- This is an equity example, of course. Depending upon Sarah’s ability to prove the assertions she’s made about scalability and early testing, and convince investors she or her team can deliver, she should be able to get favorable pricing and terms with all of the repayment happening at the sale of the company.
- If Sarah wanted to keep and run the company, she may be able to structure some sort of junior-debt like cash flow repayment as previously discussed. In most cases sophisticated investors will want a larger guaranteed multiple for this kind of business.
- If in addition to keeping the company Sarah needed less than $200,000 or so, she can probably doe a more favorable terms friends and family financing.
Example three: High growth in a stable market.
John the cabinet maker has decided to expand to several cities within several hundred miles of his location, to develop several standard lines of custom products, and to seek growth at annual double digit rates. He feels now is an excellent time based on his local experience and believes the high end of the homebuilding and remodeling market is seeking new solutions.
- This is also now an equity situation. It’s likely the cash required won’t be repayable for several years and the risks of failure are relatively higher. John’s former track record helps mitigate that risk but an investor perceives this as a new stretch. Depending upon whether he chooses to retain or sell the business in the future, the same sorts of scenarios as previously discussed – probably apply.
Example four: substantial milestone-based progress that does not generate cash but will attract an acquirer or facilitate an IPO.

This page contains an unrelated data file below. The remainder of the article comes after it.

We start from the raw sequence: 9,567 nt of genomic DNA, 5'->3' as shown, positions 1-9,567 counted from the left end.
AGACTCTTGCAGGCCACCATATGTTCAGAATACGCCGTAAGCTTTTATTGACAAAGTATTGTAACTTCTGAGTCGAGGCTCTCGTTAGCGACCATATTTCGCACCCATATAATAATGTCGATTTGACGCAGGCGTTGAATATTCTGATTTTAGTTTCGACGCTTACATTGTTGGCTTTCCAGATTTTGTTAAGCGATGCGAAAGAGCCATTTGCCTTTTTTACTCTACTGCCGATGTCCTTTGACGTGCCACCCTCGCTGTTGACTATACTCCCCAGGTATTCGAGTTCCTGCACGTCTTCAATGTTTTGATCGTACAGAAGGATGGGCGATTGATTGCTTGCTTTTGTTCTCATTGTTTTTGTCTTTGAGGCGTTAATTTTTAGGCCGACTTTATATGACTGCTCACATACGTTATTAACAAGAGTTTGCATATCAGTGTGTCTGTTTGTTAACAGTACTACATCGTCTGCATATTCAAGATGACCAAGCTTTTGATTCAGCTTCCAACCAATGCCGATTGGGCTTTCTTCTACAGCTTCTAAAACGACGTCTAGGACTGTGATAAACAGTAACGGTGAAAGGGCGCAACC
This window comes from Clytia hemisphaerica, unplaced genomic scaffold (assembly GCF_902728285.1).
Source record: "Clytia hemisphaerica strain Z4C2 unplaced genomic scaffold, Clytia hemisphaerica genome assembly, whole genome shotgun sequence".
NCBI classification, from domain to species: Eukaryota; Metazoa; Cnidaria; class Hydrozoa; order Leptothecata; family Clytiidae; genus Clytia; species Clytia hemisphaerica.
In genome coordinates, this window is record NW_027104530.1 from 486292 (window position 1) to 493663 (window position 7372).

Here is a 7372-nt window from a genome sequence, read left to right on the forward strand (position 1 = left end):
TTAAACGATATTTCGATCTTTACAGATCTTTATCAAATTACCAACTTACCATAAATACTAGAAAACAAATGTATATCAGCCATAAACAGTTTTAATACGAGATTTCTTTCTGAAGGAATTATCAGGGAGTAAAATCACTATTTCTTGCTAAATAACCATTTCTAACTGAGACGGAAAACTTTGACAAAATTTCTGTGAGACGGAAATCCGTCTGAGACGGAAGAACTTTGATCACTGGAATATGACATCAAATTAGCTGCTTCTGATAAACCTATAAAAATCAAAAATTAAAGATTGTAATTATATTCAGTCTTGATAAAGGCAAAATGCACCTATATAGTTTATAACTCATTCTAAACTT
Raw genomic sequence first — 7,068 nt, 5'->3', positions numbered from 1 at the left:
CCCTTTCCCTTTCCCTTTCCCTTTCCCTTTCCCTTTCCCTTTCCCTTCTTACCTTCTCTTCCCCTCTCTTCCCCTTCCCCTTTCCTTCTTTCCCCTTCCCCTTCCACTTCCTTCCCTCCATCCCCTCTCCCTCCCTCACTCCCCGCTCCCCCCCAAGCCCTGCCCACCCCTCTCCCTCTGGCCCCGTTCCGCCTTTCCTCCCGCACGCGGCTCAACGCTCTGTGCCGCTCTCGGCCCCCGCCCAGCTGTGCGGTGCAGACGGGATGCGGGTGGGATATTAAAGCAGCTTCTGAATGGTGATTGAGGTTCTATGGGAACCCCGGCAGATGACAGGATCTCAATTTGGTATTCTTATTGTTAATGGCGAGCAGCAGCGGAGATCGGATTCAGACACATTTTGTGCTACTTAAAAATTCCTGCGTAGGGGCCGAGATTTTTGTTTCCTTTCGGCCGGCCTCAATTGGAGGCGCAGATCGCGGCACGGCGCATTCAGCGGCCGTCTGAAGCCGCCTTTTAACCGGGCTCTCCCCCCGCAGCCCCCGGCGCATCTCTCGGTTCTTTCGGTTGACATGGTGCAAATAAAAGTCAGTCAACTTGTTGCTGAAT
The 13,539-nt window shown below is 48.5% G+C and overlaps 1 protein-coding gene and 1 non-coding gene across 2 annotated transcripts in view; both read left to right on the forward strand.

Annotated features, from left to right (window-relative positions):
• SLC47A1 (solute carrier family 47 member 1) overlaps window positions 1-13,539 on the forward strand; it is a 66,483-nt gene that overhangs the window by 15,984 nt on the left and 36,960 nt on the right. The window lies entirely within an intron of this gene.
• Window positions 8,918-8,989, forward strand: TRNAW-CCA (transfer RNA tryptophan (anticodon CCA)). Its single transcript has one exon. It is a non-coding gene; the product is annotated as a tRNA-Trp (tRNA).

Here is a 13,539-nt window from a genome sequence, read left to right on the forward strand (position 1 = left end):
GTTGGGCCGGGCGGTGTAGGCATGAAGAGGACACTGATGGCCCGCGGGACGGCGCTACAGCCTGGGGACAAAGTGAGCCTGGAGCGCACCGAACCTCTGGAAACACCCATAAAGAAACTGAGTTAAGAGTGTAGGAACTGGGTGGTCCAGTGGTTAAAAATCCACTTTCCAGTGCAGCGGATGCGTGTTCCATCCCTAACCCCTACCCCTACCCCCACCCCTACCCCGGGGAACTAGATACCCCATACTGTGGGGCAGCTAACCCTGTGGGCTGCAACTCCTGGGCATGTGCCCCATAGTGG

Angelina is an orthopedic surgeon with a specialty in hip replacement surgery. She has designed several new devices that promise to allow arthroscopic hip replacement surgery. Given the approval cycle required for a radical new innovation, she knows the time to revenue will be long and difficult but feels this is breakthrough technology. She needs $4MM to get the product through the normal approval cycle.
- Aside from the attractiveness of a particular industry at a given time, this is an equity investment repaid at the sale of the company. If there are substantial milestones that prove value as Sarah goes along she can consider raising a smaller amount at each milestone thereby increasing the value to her at each stage. She does this by reducing perceived risk for each stage of investment and finding investors at each stage with appropriately matched appetites.
None of this is exhaustive. And I’ve avoided beginning to describe specific terms in this note. Specific terms are an additional way that investor and entrepreneur interests get aligned in the investment process. In addition there are several new intersting methods - royalties is one - that help in term structuring.
Note: Thanks to Bill Stone of Townbank in Delafield, WI for his comments and work in helping me prepare this note.
 From a lender’s point of view, of course, the conditions under which the lender accepts a fixed interest rate in return for the promise of regular payments is based on considerations beyond the ability to repay.
 One of the huge mistakes entrepreneurs make at this stage is accepting friends and family money and assigning huge valuations to the company to reduce the size of future payments required. This practice will do that, but, if other investment is ever required, the inevitability of a reduced valuation leading to a lot of heartburn is highly likely. Always better to do this with some sort of convertible debt instrument.
 I say “may be” because if the business will support senior debt then that is less expensive and allows more flexibility whether John intends to keep the business or sell it.